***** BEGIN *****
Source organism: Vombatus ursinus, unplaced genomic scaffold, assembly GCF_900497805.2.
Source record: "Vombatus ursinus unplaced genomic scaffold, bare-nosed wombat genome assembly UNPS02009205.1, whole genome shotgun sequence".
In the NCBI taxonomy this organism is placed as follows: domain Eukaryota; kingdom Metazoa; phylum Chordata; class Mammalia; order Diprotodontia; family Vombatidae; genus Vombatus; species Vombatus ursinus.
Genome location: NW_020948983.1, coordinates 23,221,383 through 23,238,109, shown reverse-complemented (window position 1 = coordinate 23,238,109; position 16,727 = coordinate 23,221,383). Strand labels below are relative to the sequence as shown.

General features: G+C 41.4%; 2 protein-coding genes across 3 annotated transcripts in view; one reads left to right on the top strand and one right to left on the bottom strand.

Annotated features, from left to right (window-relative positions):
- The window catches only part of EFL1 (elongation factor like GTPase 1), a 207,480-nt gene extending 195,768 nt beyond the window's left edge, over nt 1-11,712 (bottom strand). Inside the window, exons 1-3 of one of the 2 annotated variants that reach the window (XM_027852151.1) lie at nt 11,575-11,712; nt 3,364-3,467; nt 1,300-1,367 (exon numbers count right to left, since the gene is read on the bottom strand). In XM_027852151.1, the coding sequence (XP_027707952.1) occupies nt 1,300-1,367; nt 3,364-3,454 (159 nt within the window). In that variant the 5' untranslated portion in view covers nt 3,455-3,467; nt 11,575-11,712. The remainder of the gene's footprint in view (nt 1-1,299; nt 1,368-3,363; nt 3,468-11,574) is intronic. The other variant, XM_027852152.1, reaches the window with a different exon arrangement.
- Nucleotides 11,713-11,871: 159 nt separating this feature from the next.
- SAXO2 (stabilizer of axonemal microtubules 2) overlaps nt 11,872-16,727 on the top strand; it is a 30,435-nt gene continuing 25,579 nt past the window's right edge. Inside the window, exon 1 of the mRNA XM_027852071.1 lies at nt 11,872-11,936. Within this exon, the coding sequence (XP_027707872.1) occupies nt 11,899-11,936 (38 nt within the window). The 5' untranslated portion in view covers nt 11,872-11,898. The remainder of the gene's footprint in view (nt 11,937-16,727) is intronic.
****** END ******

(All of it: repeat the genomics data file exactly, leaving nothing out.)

Source organism: Vombatus ursinus, unplaced genomic scaffold, assembly GCF_900497805.2.
Source record: "Vombatus ursinus unplaced genomic scaffold, bare-nosed wombat genome assembly UNPS02009205.1, whole genome shotgun sequence".
In the NCBI taxonomy this organism is placed as follows: domain Eukaryota; kingdom Metazoa; phylum Chordata; class Mammalia; order Diprotodontia; family Vombatidae; genus Vombatus; species Vombatus ursinus.
Genome location: NW_020948983.1, coordinates 23,221,383 through 23,238,109, shown reverse-complemented (window position 1 = coordinate 23,238,109; position 16,727 = coordinate 23,221,383). Strand labels below are relative to the sequence as shown.

General features: G+C 41.4%; 2 protein-coding genes across 3 annotated transcripts in view; one reads left to right on the top strand and one right to left on the bottom strand.

Annotated features, from left to right (window-relative positions):
- The window catches only part of EFL1 (elongation factor like GTPase 1), a 207,480-nt gene extending 195,768 nt beyond the window's left edge, over nt 1-11,712 (bottom strand). Inside the window, exons 1-3 of one of the 2 annotated variants that reach the window (XM_027852151.1) lie at nt 11,575-11,712; nt 3,364-3,467; nt 1,300-1,367 (exon numbers count right to left, since the gene is read on the bottom strand). In XM_027852151.1, the coding sequence (XP_027707952.1) occupies nt 1,300-1,367; nt 3,364-3,454 (159 nt within the window). In that variant the 5' untranslated portion in view covers nt 3,455-3,467; nt 11,575-11,712. The remainder of the gene's footprint in view (nt 1-1,299; nt 1,368-3,363; nt 3,468-11,574) is intronic. The other variant, XM_027852152.1, reaches the window with a different exon arrangement.
- Nucleotides 11,713-11,871: 159 nt separating this feature from the next.
- SAXO2 (stabilizer of axonemal microtubules 2) overlaps nt 11,872-16,727 on the top strand; it is a 30,435-nt gene continuing 25,579 nt past the window's right edge. Inside the window, exon 1 of the mRNA XM_027852071.1 lies at nt 11,872-11,936. Within this exon, the coding sequence (XP_027707872.1) occupies nt 11,899-11,936 (38 nt within the window). The 5' untranslated portion in view covers nt 11,872-11,898. The remainder of the gene's footprint in view (nt 11,937-16,727) is intronic.